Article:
Increased detection of Bat Rabies in Great Britain in 2018
PHE ePoster Library. McElhinney L. Apr 9, 2019; 259621; 15623
Dr. Lorraine McElhinney
Dr. Lorraine McElhinney
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Abstract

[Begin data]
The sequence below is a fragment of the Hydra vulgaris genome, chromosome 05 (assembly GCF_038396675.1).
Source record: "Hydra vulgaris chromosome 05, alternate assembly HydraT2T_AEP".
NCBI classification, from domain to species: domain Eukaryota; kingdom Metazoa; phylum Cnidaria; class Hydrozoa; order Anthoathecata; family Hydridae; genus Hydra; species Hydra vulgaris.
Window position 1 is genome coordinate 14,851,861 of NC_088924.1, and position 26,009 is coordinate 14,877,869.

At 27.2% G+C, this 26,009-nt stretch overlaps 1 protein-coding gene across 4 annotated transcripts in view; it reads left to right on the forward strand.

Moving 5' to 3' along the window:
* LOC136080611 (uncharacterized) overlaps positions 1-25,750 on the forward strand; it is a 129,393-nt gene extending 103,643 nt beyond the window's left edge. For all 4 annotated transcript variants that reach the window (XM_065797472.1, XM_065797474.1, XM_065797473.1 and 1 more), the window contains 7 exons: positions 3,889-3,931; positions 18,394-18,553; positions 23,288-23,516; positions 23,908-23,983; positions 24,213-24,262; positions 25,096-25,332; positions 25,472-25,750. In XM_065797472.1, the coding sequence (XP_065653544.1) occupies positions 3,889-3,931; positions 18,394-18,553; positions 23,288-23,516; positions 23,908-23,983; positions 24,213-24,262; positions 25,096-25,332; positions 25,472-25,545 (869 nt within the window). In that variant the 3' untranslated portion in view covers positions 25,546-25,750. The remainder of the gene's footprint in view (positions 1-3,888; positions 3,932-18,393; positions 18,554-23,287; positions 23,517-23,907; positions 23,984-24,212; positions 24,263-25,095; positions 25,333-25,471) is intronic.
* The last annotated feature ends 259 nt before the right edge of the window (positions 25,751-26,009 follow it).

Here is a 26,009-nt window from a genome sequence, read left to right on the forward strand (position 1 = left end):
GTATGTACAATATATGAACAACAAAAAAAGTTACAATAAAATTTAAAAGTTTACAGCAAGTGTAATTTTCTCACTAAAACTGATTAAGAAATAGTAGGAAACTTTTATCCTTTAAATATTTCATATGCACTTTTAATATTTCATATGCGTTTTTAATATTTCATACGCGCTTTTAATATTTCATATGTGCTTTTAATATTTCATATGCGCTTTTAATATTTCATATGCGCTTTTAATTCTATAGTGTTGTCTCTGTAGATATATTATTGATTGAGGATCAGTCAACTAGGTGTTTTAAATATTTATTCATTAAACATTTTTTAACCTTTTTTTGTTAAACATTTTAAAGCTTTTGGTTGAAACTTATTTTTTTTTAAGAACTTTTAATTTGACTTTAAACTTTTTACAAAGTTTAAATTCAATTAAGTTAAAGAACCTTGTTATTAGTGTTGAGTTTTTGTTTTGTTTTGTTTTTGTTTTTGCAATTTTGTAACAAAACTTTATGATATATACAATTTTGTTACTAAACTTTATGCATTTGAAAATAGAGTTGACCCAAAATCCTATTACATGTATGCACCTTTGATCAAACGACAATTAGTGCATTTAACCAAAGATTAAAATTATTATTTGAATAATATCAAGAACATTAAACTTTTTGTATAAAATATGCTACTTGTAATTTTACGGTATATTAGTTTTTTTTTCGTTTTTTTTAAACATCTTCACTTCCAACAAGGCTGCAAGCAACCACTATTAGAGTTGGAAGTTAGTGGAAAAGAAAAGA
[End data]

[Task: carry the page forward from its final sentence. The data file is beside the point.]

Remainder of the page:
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Abstract The lyssaviruses constitute an important genus of viruses capable of causing the disease rabies. Rabies virus causes an estimated 59,000 human deaths each year. Non-rabies lyssaviruses are generally associated with bats. Across Europe, several bat lyssaviruses have been described. European bat 2 lyssavirus (EBLV-2) was first detected in Great Britain in 1996. A fatal case of EBLV-2 associated human rabies was reported in 2002 in a bat conservationist in Scotland. Prior to 2018, 15 EBLV-2 cases had been reported, all from Daubenton's bats, and no more than two infected bats had been detected in any one year. However, in June-July 2018 an unusual mortality event was observed in a Daubenton's bat roost in East Sussex. Twelve bats from the roost were submitted for lyssavirus screening under the APHA passive surveillance scheme. The high mortality coincided with a heatwave in England. Many of the carcasses submitted were severely decomposed and were untestable using standard rabies diagnostic tests such as fluorescent antibody test (FAT) and virus isolation. An initial FAT positive case in a testable bat led to a retrospective and more detailed investigation of the decomposed bats using real time RT-PCR. We subsequently detected EBLV-2 RNA in four Daubenton's bats from the roost. Three further EBLV-2 cases were detected in 2018 in Cambridgeshire, Northumberland and West Lothian. Additionally, a second bat lyssavirus (EBLV-1) was detected in two serotine bats for the first time in the UK. Further investigation into the basis for the high mortality and increased detection of bat rabies cases in 2018 is warranted. Public health guidance for UK health professionals and those bitten by a bat has been updated. Funding Supported by grants from Defra, the Scottish Government, and the Welsh Government (SE0431 and SV3500) and the EU H2020 research and innovation programme (grant agreement No. 653316).
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